Erroneous and veridical recall are not two sides of the same coin: Evidence from semantic distraction in free recall

John E Marsh, Robert W Hughes, Patrik Sörqvist, Phillip Beaman, Dylan M Jones

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Two experiments examined the extent to which erroneous recall blocks veridical recall using, as a vehicle for study, the disruptive impact of distractors that are semantically similar to a list of words presented for free recall. Instructing participants to avoid erroneous recall of to-be-ignored spoken distractors attenuated their recall but this did not influence the disruptive effect of those distractors on veridical recall (Experiment 1). Using an externalized output-editing procedure—whereby participants recalled all items that came to mind and identified those that were erroneous—the usual between-sequences semantic similarity effect on erroneous and veridical recall was replicated but the relationship between the rate of erroneous and veridical recall was weak (Experiment 2). The results suggest that forgetting is not due to veridical recall being blocked by similar events.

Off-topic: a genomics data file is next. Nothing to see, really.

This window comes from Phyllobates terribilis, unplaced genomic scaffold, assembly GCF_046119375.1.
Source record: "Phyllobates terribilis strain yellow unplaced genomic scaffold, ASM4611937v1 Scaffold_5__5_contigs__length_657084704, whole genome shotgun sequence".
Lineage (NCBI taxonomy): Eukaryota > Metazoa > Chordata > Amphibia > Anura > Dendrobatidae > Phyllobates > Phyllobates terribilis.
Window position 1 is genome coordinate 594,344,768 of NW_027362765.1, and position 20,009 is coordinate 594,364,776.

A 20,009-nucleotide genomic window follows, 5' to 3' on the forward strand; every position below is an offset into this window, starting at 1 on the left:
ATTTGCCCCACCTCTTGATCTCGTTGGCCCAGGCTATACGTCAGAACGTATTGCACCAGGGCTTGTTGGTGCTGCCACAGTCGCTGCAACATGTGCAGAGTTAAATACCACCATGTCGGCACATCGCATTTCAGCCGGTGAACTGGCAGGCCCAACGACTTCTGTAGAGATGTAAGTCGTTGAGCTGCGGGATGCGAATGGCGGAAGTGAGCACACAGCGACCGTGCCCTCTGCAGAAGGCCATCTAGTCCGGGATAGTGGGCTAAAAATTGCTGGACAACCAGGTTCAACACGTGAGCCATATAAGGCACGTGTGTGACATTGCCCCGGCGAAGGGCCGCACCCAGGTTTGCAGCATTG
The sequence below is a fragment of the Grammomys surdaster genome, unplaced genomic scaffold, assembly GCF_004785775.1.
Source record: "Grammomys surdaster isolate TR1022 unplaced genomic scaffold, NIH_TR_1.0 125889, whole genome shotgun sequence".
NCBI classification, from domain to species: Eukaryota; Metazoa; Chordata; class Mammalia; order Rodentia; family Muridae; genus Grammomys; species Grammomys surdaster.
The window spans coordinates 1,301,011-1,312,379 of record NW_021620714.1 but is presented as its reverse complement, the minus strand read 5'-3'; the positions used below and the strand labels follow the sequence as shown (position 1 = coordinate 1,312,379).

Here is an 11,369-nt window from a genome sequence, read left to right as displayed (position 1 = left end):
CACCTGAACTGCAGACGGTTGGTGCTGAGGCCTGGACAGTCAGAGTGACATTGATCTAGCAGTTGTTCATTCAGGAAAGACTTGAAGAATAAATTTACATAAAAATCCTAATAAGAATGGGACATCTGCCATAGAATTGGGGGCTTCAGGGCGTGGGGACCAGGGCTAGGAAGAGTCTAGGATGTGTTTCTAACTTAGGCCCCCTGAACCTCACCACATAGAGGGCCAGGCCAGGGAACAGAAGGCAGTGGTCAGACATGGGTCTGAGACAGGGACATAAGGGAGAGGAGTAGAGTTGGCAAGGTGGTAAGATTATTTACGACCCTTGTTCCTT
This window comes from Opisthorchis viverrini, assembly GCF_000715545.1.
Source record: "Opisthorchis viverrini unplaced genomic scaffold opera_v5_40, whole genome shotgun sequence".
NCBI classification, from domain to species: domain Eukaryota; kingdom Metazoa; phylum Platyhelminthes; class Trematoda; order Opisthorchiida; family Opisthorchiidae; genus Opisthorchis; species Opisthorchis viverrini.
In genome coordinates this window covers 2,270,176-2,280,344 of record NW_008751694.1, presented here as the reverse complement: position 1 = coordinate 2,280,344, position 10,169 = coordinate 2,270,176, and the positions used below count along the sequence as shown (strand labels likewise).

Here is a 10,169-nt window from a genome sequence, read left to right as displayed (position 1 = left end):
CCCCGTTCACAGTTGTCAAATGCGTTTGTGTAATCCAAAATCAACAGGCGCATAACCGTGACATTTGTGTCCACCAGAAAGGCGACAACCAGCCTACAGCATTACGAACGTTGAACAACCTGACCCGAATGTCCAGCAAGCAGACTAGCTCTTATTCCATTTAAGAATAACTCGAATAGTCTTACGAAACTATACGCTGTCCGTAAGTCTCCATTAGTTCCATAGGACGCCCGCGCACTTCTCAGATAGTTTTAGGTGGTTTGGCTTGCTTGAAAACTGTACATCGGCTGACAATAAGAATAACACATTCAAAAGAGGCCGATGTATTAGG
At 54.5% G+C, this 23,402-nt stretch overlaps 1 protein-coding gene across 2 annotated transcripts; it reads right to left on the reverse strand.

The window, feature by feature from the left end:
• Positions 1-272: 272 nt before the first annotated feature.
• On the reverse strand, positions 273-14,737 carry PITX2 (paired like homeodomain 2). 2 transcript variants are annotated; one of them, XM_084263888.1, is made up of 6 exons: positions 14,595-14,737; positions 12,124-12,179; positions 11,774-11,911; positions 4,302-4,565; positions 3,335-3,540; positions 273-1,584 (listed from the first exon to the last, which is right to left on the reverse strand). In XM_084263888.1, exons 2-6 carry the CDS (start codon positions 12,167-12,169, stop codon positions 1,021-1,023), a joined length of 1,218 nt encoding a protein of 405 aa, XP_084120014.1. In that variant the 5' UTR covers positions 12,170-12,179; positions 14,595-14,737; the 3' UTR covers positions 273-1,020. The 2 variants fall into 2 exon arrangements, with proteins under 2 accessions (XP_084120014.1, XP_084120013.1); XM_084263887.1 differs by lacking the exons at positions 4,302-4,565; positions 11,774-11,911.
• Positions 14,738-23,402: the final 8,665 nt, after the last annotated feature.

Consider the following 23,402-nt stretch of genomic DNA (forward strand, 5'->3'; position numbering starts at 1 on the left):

Original languageEnglish
Pages (from-to)1728-1740
Number of pages13
JournalJournal of Experimental Psychology: Learning, Memory, and Cognition
Issue number6
Early online date4 May 2015
Publication statusPublished - 3 Nov 2015

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